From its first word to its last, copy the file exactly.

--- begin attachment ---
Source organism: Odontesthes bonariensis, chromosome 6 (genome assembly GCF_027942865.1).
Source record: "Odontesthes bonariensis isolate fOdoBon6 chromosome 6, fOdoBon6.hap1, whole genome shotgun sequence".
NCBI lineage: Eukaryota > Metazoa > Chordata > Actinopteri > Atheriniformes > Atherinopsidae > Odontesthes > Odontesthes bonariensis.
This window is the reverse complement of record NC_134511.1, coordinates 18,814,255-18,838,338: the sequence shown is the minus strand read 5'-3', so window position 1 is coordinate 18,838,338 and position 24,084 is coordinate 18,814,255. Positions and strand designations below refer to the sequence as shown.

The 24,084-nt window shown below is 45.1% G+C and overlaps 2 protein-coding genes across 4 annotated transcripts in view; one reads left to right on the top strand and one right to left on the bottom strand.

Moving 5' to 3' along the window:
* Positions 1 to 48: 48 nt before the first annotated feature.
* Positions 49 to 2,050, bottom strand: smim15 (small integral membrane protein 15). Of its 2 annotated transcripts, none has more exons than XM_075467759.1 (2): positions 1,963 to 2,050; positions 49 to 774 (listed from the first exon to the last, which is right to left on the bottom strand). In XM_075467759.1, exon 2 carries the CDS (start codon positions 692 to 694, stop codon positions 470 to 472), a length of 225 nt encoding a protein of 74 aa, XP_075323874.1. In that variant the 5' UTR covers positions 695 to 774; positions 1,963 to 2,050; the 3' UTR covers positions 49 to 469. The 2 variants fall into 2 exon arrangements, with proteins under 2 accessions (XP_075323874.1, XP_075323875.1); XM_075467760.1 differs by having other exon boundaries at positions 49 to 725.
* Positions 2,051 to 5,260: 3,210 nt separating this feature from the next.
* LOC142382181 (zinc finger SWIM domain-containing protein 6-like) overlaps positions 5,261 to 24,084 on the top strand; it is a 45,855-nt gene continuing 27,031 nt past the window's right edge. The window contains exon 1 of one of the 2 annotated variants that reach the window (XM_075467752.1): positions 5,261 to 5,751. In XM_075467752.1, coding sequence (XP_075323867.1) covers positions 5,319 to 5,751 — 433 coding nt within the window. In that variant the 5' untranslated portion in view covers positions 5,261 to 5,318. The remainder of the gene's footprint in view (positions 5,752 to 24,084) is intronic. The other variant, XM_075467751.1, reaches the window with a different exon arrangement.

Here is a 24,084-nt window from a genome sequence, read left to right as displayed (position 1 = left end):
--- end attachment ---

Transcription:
Source organism: Odontesthes bonariensis, chromosome 6 (genome assembly GCF_027942865.1).
Source record: "Odontesthes bonariensis isolate fOdoBon6 chromosome 6, fOdoBon6.hap1, whole genome shotgun sequence".
NCBI lineage: Eukaryota > Metazoa > Chordata > Actinopteri > Atheriniformes > Atherinopsidae > Odontesthes > Odontesthes bonariensis.
This window is the reverse complement of record NC_134511.1, coordinates 18,814,255-18,838,338: the sequence shown is the minus strand read 5'-3', so window position 1 is coordinate 18,838,338 and position 24,084 is coordinate 18,814,255. Positions and strand designations below refer to the sequence as shown.

The 24,084-nt window shown below is 45.1% G+C and overlaps 2 protein-coding genes across 4 annotated transcripts in view; one reads left to right on the top strand and one right to left on the bottom strand.

Moving 5' to 3' along the window:
* Positions 1 to 48: 48 nt before the first annotated feature.
* Positions 49 to 2,050, bottom strand: smim15 (small integral membrane protein 15). Of its 2 annotated transcripts, none has more exons than XM_075467759.1 (2): positions 1,963 to 2,050; positions 49 to 774 (listed from the first exon to the last, which is right to left on the bottom strand). In XM_075467759.1, exon 2 carries the CDS (start codon positions 692 to 694, stop codon positions 470 to 472), a length of 225 nt encoding a protein of 74 aa, XP_075323874.1. In that variant the 5' UTR covers positions 695 to 774; positions 1,963 to 2,050; the 3' UTR covers positions 49 to 469. The 2 variants fall into 2 exon arrangements, with proteins under 2 accessions (XP_075323874.1, XP_075323875.1); XM_075467760.1 differs by having other exon boundaries at positions 49 to 725.
* Positions 2,051 to 5,260: 3,210 nt separating this feature from the next.
* LOC142382181 (zinc finger SWIM domain-containing protein 6-like) overlaps positions 5,261 to 24,084 on the top strand; it is a 45,855-nt gene continuing 27,031 nt past the window's right edge. The window contains exon 1 of one of the 2 annotated variants that reach the window (XM_075467752.1): positions 5,261 to 5,751. In XM_075467752.1, coding sequence (XP_075323867.1) covers positions 5,319 to 5,751 — 433 coding nt within the window. In that variant the 5' untranslated portion in view covers positions 5,261 to 5,318. The remainder of the gene's footprint in view (positions 5,752 to 24,084) is intronic. The other variant, XM_075467751.1, reaches the window with a different exon arrangement.

Here is a 24,084-nt window from a genome sequence, read left to right as displayed (position 1 = left end):